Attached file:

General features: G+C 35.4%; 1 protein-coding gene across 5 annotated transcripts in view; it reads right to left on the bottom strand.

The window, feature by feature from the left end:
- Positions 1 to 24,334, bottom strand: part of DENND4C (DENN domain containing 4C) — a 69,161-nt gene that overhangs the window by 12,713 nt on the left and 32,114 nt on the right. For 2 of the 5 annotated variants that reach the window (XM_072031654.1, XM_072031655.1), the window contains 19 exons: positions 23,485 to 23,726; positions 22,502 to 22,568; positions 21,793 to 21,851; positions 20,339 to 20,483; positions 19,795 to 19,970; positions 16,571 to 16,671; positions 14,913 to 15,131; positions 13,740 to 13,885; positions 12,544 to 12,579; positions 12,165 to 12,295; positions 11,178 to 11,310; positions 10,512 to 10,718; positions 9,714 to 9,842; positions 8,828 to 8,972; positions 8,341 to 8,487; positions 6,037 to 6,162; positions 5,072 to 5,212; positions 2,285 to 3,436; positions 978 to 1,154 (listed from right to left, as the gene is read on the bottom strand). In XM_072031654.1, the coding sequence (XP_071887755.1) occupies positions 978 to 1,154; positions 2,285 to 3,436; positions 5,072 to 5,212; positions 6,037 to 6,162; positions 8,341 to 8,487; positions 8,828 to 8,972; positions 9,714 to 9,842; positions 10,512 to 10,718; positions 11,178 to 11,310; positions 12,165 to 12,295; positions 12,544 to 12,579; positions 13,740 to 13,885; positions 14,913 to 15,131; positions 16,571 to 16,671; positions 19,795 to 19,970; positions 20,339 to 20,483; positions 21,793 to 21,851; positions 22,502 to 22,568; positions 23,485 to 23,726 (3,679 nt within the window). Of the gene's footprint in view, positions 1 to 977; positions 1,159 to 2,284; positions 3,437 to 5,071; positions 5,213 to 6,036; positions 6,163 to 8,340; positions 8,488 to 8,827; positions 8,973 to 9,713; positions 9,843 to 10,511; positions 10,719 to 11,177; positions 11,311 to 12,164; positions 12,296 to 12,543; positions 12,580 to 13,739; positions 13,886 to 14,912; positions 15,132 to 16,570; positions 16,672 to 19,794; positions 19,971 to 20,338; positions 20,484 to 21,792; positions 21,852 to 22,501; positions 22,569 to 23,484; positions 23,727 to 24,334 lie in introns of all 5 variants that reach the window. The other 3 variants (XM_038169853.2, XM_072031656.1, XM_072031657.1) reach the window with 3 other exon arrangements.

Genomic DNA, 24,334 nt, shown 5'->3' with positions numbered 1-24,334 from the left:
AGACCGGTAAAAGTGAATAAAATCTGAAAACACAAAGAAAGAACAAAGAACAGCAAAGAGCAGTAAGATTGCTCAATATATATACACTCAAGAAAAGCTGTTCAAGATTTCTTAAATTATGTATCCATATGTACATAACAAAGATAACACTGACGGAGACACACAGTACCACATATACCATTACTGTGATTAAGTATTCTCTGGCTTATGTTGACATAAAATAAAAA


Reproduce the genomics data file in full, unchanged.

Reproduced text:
General features: G+C 35.4%; 1 protein-coding gene across 5 annotated transcripts in view; it reads right to left on the bottom strand.

The window, feature by feature from the left end:
- Positions 1 to 24,334, bottom strand: part of DENND4C (DENN domain containing 4C) — a 69,161-nt gene that overhangs the window by 12,713 nt on the left and 32,114 nt on the right. For 2 of the 5 annotated variants that reach the window (XM_072031654.1, XM_072031655.1), the window contains 19 exons: positions 23,485 to 23,726; positions 22,502 to 22,568; positions 21,793 to 21,851; positions 20,339 to 20,483; positions 19,795 to 19,970; positions 16,571 to 16,671; positions 14,913 to 15,131; positions 13,740 to 13,885; positions 12,544 to 12,579; positions 12,165 to 12,295; positions 11,178 to 11,310; positions 10,512 to 10,718; positions 9,714 to 9,842; positions 8,828 to 8,972; positions 8,341 to 8,487; positions 6,037 to 6,162; positions 5,072 to 5,212; positions 2,285 to 3,436; positions 978 to 1,154 (listed from right to left, as the gene is read on the bottom strand). In XM_072031654.1, the coding sequence (XP_071887755.1) occupies positions 978 to 1,154; positions 2,285 to 3,436; positions 5,072 to 5,212; positions 6,037 to 6,162; positions 8,341 to 8,487; positions 8,828 to 8,972; positions 9,714 to 9,842; positions 10,512 to 10,718; positions 11,178 to 11,310; positions 12,165 to 12,295; positions 12,544 to 12,579; positions 13,740 to 13,885; positions 14,913 to 15,131; positions 16,571 to 16,671; positions 19,795 to 19,970; positions 20,339 to 20,483; positions 21,793 to 21,851; positions 22,502 to 22,568; positions 23,485 to 23,726 (3,679 nt within the window). Of the gene's footprint in view, positions 1 to 977; positions 1,159 to 2,284; positions 3,437 to 5,071; positions 5,213 to 6,036; positions 6,163 to 8,340; positions 8,488 to 8,827; positions 8,973 to 9,713; positions 9,843 to 10,511; positions 10,719 to 11,177; positions 11,311 to 12,164; positions 12,296 to 12,543; positions 12,580 to 13,739; positions 13,886 to 14,912; positions 15,132 to 16,570; positions 16,672 to 19,794; positions 19,971 to 20,338; positions 20,484 to 21,792; positions 21,852 to 22,501; positions 22,569 to 23,484; positions 23,727 to 24,334 lie in introns of all 5 variants that reach the window. The other 3 variants (XM_038169853.2, XM_072031656.1, XM_072031657.1) reach the window with 3 other exon arrangements.

Genomic DNA, 24,334 nt, shown 5'->3' with positions numbered 1-24,334 from the left:
AGACCGGTAAAAGTGAATAAAATCTGAAAACACAAAGAAAGAACAAAGAACAGCAAAGAGCAGTAAGATTGCTCAATATATATACACTCAAGAAAAGCTGTTCAAGATTTCTTAAATTATGTATCCATATGTACATAACAAAGATAACACTGACGGAGACACACAGTACCACATATACCATTACTGTGATTAAGTATTCTCTGGCTTATGTTGACATAAAATAAAAA